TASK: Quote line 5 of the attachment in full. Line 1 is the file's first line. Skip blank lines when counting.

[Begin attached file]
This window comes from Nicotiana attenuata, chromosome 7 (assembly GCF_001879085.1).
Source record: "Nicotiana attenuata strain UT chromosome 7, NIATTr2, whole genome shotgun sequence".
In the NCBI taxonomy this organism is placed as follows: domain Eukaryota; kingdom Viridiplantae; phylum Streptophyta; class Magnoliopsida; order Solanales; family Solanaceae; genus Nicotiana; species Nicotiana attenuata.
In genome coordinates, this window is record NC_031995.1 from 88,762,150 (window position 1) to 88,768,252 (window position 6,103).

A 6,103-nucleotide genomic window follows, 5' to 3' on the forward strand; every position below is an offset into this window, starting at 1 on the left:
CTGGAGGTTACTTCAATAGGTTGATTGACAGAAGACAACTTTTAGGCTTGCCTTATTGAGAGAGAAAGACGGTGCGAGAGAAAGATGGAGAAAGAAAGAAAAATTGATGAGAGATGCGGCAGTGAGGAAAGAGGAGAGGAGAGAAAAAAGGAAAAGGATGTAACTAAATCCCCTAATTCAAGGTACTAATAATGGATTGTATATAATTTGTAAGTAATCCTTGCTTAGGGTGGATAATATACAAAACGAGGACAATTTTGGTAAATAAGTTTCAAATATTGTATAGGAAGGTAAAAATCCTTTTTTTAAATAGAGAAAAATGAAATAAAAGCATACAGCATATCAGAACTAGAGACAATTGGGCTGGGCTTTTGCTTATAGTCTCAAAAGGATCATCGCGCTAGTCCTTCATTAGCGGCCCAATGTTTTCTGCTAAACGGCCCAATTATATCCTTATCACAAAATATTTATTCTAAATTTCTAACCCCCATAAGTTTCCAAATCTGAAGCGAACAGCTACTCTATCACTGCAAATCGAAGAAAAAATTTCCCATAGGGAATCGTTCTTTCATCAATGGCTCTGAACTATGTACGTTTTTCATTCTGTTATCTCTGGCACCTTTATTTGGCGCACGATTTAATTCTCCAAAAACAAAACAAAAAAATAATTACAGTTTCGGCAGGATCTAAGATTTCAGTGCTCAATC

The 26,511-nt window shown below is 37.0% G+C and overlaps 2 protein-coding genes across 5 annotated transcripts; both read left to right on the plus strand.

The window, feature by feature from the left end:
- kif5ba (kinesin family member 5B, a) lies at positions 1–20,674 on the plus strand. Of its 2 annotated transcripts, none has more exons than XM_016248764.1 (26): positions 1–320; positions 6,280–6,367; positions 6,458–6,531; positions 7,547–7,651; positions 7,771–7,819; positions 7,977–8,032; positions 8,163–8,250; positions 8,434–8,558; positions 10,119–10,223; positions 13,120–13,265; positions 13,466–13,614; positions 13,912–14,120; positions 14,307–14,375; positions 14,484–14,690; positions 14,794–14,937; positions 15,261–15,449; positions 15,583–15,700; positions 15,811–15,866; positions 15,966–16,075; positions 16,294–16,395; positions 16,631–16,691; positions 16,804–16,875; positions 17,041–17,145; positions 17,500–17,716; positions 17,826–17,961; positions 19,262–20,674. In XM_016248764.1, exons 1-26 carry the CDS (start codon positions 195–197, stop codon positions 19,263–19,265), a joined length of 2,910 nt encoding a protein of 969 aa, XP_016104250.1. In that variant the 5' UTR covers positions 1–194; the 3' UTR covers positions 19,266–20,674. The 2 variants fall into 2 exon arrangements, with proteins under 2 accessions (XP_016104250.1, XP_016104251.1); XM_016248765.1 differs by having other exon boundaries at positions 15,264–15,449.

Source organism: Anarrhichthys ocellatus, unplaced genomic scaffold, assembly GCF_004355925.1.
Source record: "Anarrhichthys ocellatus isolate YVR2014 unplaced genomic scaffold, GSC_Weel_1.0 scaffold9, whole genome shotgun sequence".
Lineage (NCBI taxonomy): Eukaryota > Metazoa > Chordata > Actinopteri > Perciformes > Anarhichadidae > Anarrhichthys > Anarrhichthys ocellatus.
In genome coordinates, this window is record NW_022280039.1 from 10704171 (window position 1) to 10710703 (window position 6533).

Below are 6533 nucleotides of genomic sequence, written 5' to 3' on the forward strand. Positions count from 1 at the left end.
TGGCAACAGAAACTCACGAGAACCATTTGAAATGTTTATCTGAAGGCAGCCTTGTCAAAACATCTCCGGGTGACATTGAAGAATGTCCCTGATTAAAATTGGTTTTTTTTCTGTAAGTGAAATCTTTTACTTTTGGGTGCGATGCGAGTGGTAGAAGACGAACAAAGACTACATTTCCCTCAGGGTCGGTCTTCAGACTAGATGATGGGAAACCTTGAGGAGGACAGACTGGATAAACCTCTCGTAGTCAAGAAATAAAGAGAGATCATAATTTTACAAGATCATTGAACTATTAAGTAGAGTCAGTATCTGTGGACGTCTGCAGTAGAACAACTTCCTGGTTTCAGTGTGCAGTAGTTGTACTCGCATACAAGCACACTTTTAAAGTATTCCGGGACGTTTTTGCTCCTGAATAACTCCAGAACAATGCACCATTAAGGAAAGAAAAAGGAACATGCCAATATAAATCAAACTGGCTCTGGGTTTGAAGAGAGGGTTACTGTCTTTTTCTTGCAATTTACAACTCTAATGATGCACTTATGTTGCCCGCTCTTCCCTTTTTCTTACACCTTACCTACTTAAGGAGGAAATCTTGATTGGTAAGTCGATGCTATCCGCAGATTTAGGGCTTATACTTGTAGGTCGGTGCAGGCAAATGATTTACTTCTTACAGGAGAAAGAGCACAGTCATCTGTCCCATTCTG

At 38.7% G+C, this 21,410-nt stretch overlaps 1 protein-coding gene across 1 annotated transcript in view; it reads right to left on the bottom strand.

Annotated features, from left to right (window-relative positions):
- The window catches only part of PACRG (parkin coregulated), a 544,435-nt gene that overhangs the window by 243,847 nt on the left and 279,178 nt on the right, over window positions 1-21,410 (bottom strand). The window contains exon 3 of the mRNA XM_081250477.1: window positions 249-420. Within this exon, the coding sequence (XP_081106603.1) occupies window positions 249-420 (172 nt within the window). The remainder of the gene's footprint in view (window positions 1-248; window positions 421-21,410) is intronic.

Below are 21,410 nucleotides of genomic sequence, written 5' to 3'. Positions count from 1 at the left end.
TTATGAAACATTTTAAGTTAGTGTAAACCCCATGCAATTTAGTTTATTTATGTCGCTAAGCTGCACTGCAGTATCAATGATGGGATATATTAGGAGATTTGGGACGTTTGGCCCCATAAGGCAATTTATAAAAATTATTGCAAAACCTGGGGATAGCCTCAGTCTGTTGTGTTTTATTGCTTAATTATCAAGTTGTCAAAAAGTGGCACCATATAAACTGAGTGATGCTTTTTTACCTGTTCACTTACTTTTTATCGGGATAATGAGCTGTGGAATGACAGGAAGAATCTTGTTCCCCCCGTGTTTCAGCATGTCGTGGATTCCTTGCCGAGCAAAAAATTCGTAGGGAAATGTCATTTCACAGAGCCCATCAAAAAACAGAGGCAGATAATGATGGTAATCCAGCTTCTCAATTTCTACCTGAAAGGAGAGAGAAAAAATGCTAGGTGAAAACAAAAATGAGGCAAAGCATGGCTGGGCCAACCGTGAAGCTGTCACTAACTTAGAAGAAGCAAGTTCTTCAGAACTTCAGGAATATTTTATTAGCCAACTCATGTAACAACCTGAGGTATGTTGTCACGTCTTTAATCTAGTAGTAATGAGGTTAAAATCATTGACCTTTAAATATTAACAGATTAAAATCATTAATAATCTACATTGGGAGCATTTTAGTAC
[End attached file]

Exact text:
A 6,103-nucleotide genomic window follows, 5' to 3' on the forward strand; every position below is an offset into this window, starting at 1 on the left: